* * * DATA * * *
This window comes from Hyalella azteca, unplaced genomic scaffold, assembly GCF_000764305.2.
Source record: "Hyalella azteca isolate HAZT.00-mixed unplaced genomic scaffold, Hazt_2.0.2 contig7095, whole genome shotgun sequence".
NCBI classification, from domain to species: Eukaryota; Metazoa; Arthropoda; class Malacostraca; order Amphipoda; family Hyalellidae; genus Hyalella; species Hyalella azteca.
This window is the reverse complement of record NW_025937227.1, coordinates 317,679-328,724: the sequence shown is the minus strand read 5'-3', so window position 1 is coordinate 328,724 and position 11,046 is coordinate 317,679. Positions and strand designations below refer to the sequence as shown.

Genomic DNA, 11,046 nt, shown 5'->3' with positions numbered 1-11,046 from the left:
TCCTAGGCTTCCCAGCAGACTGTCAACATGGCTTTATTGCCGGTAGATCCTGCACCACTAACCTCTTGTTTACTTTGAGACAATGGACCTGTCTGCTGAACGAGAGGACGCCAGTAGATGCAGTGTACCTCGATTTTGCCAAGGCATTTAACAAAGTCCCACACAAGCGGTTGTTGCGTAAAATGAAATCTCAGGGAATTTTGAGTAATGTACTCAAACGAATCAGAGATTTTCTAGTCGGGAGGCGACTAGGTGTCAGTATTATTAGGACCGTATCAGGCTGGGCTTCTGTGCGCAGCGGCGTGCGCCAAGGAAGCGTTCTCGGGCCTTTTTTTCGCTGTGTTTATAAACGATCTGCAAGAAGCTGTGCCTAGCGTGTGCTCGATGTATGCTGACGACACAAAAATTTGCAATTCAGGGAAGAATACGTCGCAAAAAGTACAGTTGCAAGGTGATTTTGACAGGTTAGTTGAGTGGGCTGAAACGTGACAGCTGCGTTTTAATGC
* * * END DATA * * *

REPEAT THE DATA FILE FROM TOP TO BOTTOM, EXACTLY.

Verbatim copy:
This window comes from Hyalella azteca, unplaced genomic scaffold, assembly GCF_000764305.2.
Source record: "Hyalella azteca isolate HAZT.00-mixed unplaced genomic scaffold, Hazt_2.0.2 contig7095, whole genome shotgun sequence".
NCBI classification, from domain to species: Eukaryota; Metazoa; Arthropoda; class Malacostraca; order Amphipoda; family Hyalellidae; genus Hyalella; species Hyalella azteca.
This window is the reverse complement of record NW_025937227.1, coordinates 317,679-328,724: the sequence shown is the minus strand read 5'-3', so window position 1 is coordinate 328,724 and position 11,046 is coordinate 317,679. Positions and strand designations below refer to the sequence as shown.

Genomic DNA, 11,046 nt, shown 5'->3' with positions numbered 1-11,046 from the left:
TCCTAGGCTTCCCAGCAGACTGTCAACATGGCTTTATTGCCGGTAGATCCTGCACCACTAACCTCTTGTTTACTTTGAGACAATGGACCTGTCTGCTGAACGAGAGGACGCCAGTAGATGCAGTGTACCTCGATTTTGCCAAGGCATTTAACAAAGTCCCACACAAGCGGTTGTTGCGTAAAATGAAATCTCAGGGAATTTTGAGTAATGTACTCAAACGAATCAGAGATTTTCTAGTCGGGAGGCGACTAGGTGTCAGTATTATTAGGACCGTATCAGGCTGGGCTTCTGTGCGCAGCGGCGTGCGCCAAGGAAGCGTTCTCGGGCCTTTTTTTCGCTGTGTTTATAAACGATCTGCAAGAAGCTGTGCCTAGCGTGTGCTCGATGTATGCTGACGACACAAAAATTTGCAATTCAGGGAAGAATACGTCGCAAAAAGTACAGTTGCAAGGTGATTTTGACAGGTTAGTTGAGTGGGCTGAAACGTGACAGCTGCGTTTTAATGC